If you’re married, be sure to discuss your ideas with your spouse. And remember, this is the brainstorming phase of your retirement planning so don’t hold anything back!
2. Start a Running List of Financial Questions
You (or you and your spouse) should try to come up with a list of financial questions you’ll face as you near retirement. Use your list of goals to formulate a set of questions. This is how you will edge closer to eventually forming a retirement budget. Or, if you plan on seeking the advice of a financial planner or a retirement specialist, you’ll have already done much of the homework.
To begin, try and connect your goals from Step #1 to some real money questions. For example, if you see yourself traveling a lot, have you worked out how much that’s going to cost? If you’re planning to indulge your golfing obsession, have you thought through how will you afford the club fees?
Here are a few finance-related questions people typically come up with during this phase of planning:
- Will I sell my home?
- Will I move into a vacation home? A condo?
- Will I consider an independent living community?
- When will I begin drawing from Social Security?
- Will I take on a part-time job?
3. Take Stock of Your Situation
This step involves inward reflection to see how you’re currently doing financially and in terms of savings. Ask yourself questions such as:
- How much are you saving right now?
- How much of your savings is dedicated to your retirement fund?
- Are there areas of spending that you could minimize so you can start ramping up your retirement funds?
- Do you know how retirement income is taxed?
- Are your investments targeted for your retirement goals?
Sometimes this step is easier when you have a financial advisor.
4. Learn About Social Security
Do you know how much you’ll be getting from Social Security? It will depend on when you retire. Can you afford to retire early? Will you keep working beyond your retirement age?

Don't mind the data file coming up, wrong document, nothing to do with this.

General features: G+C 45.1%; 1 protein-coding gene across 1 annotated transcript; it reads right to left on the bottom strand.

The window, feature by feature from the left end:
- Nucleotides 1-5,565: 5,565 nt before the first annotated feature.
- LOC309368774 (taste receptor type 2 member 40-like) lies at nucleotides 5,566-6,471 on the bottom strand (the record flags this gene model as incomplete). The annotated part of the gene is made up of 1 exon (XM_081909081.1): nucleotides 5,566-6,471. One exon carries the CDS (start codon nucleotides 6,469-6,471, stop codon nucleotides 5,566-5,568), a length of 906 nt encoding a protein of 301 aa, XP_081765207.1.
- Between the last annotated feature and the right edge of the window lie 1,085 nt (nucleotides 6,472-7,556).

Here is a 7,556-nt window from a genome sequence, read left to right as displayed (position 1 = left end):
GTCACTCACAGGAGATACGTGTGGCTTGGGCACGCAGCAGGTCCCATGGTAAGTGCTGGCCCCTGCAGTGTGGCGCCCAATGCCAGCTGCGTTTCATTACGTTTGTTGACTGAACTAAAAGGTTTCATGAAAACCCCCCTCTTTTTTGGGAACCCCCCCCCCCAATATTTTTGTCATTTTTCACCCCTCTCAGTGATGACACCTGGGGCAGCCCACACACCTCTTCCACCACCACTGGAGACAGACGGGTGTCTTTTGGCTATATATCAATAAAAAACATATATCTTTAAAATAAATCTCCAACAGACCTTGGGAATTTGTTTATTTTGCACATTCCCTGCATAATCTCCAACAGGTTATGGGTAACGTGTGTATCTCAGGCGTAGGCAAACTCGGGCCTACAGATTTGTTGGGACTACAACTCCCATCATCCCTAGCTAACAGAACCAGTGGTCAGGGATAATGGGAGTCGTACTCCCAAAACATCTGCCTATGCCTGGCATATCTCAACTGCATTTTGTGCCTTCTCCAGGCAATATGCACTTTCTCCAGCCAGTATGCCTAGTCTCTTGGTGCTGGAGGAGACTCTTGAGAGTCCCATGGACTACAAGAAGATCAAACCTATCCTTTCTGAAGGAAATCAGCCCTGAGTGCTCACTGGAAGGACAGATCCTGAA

These are tough questions, but the Social Security Administration website has a few handy tools to help you out. First, there’s a Retirement Estimator, which tells you what you’ll be getting based on what you’ve contributed so far.
5. Consider Your Health Budget
Next up is your health. While it may seem hard to predict what your body and mind have in store for you later on, your current health can be a good indicator. What does your current medical budget look like?
Secondly, thanks to advancing medical technology, Americans live a lot longer than previous generations. That’s good news but it also means you’ll need to make your money stretch another potentially several decades. According to the latest data, life expectancy in the United States is just under 79 years. Keep this in mind when you make financial decisions. And keep in mind some retirement communities factor increased healthcare costs into the cost of admission, meaning your expenses won’t necessarily rise just because your medical costs do.
6. Plan for When You’ll Need Help
Another ramification of your health status is whether you’ll need help with the daily tasks of living at some point later on. From seemingly small decision such as, “Do I need to install a handrail in my shower,” to larger ones like whether longer down the line you’ll be able to get up and down your stairs or bath yourself. As such, assisted living communities are becoming an essential part of people’s retirement plans these days.
Many offer Continuing Care, which means you can opt to enter at the lowest level of care (Independent Living) and transition into higher levels (Assisted Living, etc.) only when you need to. This type of scenario usually offers financial incentives for entering the community earlier on. You’ll want to learn about these communities and tour a few to know whether they’re an option for you.
One Last Word
If all you’ve managed to get out of this was to define your goals, it’s a great start. You’re more likely to make better decisions when you know what you want.
It’s been said before but it applies so well to retirement planning: the sooner you get started, the better off you’re likely to be. These tips represent only the tip of the iceberg when it comes to planning for your retirement. But you have to start somewhere and even if you’re quickly closing in on your retirement age, just having taken stock of your situation will ultimately pay off.
Remember – you don’t just want to retire, you want to retire comfortably. This means something different for everyone.
How to Create a Retirement Plan
When you think of a retirement plan, what do you think of? A pension plan? A 401(k)? Long term care insurance?
It’s true that all of these things could be part of a retirement plan, but in fact a retirement plan isn’t limited to savings. One easy definition to use is that a retirement plan is a plan that makes sure all your needs are covered after retirement, so you can continue to live comfortably.
Retirement planning is a complex topic. In this article we look at the key elements of retirement planning to give you a good foundation to start building your own retirement plan.
Whether you are planning for yourself, or helping middle-aged or older relatives prepare for retirement, it’s never too early to start.